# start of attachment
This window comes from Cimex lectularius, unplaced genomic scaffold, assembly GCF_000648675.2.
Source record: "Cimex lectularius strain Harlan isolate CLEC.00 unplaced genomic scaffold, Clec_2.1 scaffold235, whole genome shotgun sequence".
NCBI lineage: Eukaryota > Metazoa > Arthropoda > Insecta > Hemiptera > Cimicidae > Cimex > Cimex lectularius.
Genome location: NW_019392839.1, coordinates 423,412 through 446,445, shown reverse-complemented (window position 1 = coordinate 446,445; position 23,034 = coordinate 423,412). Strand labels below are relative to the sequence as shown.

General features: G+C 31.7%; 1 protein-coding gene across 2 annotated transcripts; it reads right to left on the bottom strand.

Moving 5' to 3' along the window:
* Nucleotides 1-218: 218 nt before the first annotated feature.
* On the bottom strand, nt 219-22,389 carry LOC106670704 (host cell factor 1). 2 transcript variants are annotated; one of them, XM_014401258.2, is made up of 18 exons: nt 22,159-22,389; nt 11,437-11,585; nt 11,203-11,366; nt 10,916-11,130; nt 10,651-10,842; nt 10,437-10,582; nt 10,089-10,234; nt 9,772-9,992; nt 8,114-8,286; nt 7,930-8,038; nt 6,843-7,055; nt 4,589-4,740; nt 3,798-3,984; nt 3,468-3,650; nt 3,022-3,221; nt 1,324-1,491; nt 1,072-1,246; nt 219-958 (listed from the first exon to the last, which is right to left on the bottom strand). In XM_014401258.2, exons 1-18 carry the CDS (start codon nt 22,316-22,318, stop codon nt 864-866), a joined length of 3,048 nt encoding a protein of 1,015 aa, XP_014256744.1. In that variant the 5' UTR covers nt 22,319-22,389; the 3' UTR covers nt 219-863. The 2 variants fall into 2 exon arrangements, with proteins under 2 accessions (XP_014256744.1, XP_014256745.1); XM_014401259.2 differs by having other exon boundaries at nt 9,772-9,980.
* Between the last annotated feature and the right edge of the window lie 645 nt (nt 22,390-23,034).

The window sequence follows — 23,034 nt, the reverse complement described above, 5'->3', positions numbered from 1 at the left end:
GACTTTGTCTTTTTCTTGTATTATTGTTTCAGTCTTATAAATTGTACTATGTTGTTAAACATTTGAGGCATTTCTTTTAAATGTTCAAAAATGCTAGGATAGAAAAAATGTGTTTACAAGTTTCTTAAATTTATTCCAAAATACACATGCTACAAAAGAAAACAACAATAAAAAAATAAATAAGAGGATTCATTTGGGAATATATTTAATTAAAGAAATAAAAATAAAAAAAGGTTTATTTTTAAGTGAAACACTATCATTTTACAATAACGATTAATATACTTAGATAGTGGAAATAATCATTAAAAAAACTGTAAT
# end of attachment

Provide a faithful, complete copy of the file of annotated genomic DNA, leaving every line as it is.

This window comes from Cimex lectularius, unplaced genomic scaffold, assembly GCF_000648675.2.
Source record: "Cimex lectularius strain Harlan isolate CLEC.00 unplaced genomic scaffold, Clec_2.1 scaffold235, whole genome shotgun sequence".
NCBI lineage: Eukaryota > Metazoa > Arthropoda > Insecta > Hemiptera > Cimicidae > Cimex > Cimex lectularius.
Genome location: NW_019392839.1, coordinates 423,412 through 446,445, shown reverse-complemented (window position 1 = coordinate 446,445; position 23,034 = coordinate 423,412). Strand labels below are relative to the sequence as shown.

General features: G+C 31.7%; 1 protein-coding gene across 2 annotated transcripts; it reads right to left on the bottom strand.

Moving 5' to 3' along the window:
* Nucleotides 1-218: 218 nt before the first annotated feature.
* On the bottom strand, nt 219-22,389 carry LOC106670704 (host cell factor 1). 2 transcript variants are annotated; one of them, XM_014401258.2, is made up of 18 exons: nt 22,159-22,389; nt 11,437-11,585; nt 11,203-11,366; nt 10,916-11,130; nt 10,651-10,842; nt 10,437-10,582; nt 10,089-10,234; nt 9,772-9,992; nt 8,114-8,286; nt 7,930-8,038; nt 6,843-7,055; nt 4,589-4,740; nt 3,798-3,984; nt 3,468-3,650; nt 3,022-3,221; nt 1,324-1,491; nt 1,072-1,246; nt 219-958 (listed from the first exon to the last, which is right to left on the bottom strand). In XM_014401258.2, exons 1-18 carry the CDS (start codon nt 22,316-22,318, stop codon nt 864-866), a joined length of 3,048 nt encoding a protein of 1,015 aa, XP_014256744.1. In that variant the 5' UTR covers nt 22,319-22,389; the 3' UTR covers nt 219-863. The 2 variants fall into 2 exon arrangements, with proteins under 2 accessions (XP_014256744.1, XP_014256745.1); XM_014401259.2 differs by having other exon boundaries at nt 9,772-9,980.
* Between the last annotated feature and the right edge of the window lie 645 nt (nt 22,390-23,034).

The window sequence follows — 23,034 nt, the reverse complement described above, 5'->3', positions numbered from 1 at the left end:
GACTTTGTCTTTTTCTTGTATTATTGTTTCAGTCTTATAAATTGTACTATGTTGTTAAACATTTGAGGCATTTCTTTTAAATGTTCAAAAATGCTAGGATAGAAAAAATGTGTTTACAAGTTTCTTAAATTTATTCCAAAATACACATGCTACAAAAGAAAACAACAATAAAAAAATAAATAAGAGGATTCATTTGGGAATATATTTAATTAAAGAAATAAAAATAAAAAAAGGTTTATTTTTAAGTGAAACACTATCATTTTACAATAACGATTAATATACTTAGATAGTGGAAATAATCATTAAAAAAACTGTAAT